Chancellor Angela Merkel has told the German parliament that a European arrangement to solve the problem of asylum applications has not yet been reached.
"We're not yet where we want to be," she said, in an unusually passionate and succinct speech to a lively chamber frequently marked by heckling from the far-right Alternative for Germany (AfD) and applause from her own Christian Democratic Union (CDU) members.
She said that two points of a seven-point plan being hashed out with European partners remained controversial and would need to be resolved over the next two days. One of these, she said, was the EU directive on granting and withdrawing international protection, where members still needed to find common standards for providing asylum.
The other point of contention is the reorganization of the so-called Dublin procedures, which regulate where asylum applications have to be dealt with, and how asylum-seekers are distributed across the bloc.
Merkel said that asylum-seekers in the EU "should not be able to choose" in which EU country they apply for asylum. "Europe has many challenges, but migration could become a question of fate," Merkel told the parliamentarians.
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If she fails to find a "European solution" to the question of how to distribute and organize asylum applications, the pressure on her at home, particularly from her conservative allies in Bavaria, the Christian Social Union (CSU), will become more difficult to manage. Should that alliance break down, there would probably have to be new elections and Merkel's chancellorship would likely be over.
In recent weeks prominent CSU figures, particularly Bavarian State Premier Markus Söder, have complained noisily that no such EU-wide agreement has been reached in the last three years, when the initial influx of refugees, many fleeing the Syrian war, came to Germany. Merkel countered this argument directly on Thursday, saying it was "not true" that nothing had happened in the last three years.
For one thing, she argued, the EU had made agreements with countries of origin to make limited migration legal, and had declared countries in the western Balkans as "safe countries of origin," which meant asylum applications from those countries could be rejected more quickly. "In exchange, we have made work permits possible for jobs that are available here, and this system works by and large very well," Merkel said.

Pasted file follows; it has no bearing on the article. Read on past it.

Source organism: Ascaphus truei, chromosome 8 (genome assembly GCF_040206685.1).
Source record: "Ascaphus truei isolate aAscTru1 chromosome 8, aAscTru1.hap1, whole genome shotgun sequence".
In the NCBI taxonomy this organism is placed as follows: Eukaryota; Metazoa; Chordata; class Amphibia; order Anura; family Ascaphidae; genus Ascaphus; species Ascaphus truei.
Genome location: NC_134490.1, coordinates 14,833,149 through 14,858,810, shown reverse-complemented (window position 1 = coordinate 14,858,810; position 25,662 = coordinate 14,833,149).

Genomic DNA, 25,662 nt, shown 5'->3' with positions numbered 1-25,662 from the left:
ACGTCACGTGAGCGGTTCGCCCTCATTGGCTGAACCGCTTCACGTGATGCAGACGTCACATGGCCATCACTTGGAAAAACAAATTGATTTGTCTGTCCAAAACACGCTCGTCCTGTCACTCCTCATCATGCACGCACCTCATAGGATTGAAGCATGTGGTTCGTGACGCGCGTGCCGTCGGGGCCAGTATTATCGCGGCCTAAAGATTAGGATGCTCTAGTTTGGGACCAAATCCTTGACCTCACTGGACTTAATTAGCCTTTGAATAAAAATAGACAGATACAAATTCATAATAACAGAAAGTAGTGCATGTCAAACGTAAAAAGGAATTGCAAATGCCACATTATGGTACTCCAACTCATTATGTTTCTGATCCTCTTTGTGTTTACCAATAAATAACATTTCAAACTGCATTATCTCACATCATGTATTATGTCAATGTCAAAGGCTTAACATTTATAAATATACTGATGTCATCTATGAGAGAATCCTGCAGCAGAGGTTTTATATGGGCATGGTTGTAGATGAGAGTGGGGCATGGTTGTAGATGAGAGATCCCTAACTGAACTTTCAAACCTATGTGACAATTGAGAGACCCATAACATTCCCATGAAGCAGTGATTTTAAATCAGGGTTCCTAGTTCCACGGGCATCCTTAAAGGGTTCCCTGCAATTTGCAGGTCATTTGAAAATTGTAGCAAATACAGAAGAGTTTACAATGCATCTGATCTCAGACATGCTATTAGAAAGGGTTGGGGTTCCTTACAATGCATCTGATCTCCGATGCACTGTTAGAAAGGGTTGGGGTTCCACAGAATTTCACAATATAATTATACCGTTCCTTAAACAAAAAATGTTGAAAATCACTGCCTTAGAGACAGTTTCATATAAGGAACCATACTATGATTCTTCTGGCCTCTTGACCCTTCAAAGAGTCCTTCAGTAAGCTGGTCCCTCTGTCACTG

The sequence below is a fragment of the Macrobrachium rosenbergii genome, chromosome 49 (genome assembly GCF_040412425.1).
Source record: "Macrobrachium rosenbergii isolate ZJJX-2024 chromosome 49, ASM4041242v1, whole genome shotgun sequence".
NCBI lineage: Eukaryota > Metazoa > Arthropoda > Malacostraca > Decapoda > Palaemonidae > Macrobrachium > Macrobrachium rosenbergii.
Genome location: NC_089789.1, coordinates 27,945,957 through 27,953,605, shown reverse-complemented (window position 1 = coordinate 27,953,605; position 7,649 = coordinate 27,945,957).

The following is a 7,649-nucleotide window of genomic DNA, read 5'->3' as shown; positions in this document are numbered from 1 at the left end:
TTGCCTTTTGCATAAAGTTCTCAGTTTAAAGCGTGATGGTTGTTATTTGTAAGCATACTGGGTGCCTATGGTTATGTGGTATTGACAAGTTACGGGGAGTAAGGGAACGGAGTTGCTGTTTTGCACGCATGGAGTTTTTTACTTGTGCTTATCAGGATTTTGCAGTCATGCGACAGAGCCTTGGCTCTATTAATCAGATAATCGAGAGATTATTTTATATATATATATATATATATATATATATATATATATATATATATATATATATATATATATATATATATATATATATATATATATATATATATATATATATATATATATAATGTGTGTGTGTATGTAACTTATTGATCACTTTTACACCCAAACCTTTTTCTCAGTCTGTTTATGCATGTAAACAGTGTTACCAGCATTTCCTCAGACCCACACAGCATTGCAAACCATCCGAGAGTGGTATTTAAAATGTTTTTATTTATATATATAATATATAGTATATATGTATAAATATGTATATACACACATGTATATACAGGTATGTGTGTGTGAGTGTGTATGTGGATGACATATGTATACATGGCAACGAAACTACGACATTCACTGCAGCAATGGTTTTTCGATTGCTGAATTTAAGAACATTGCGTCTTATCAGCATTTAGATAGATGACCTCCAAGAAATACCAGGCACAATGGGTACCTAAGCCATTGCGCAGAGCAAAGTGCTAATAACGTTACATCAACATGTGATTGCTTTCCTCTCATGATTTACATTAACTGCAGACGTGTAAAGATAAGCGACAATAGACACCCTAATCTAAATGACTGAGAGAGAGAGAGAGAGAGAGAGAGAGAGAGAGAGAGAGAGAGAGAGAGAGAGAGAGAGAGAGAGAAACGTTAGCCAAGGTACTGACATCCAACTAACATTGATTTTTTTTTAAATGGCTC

She also insisted that finding a solution to the underlying problem of migration would only be possible via cooperation with African countries, like the dialogue that had been sought with Turkey in the aftermath of the 2015 refugee crisis.
AfD co-leader Alexander Gauland, who as leader of the biggest opposition party spoke first in response to the chancellor, dismissed all these carefully laid out plans, demanding only that Germany "close the borders, withdraw from all resettlement programs, and help those who really need help where they are."
"Stop importing endless problems into our countries," he said, before adding that a European solution was a dream.
Nevertheless, Merkel repeated the mantra that has been repeated by her party for the past several weeks: that there is no difference between Germany's interests and the EU's interests. "Germany will only do well if Europe does well," she said.
Merkel defended her decision to open Germany's borders late in 2015 to a group of asylum-seekers, describing it as the "right decision" in an "emergency situation" that was made in conjunction with the Austrian government. She went on to carefully spell out the legal justifications for the decision: in other words, the fact that in emergency situations EU agreements allow for nations to make unilateral decisions.
"This emergency situation no longer exists today," Merkel continued. "The number of new arrivals is significantly lower, which is why the same legal situation as before 2015 applies again today."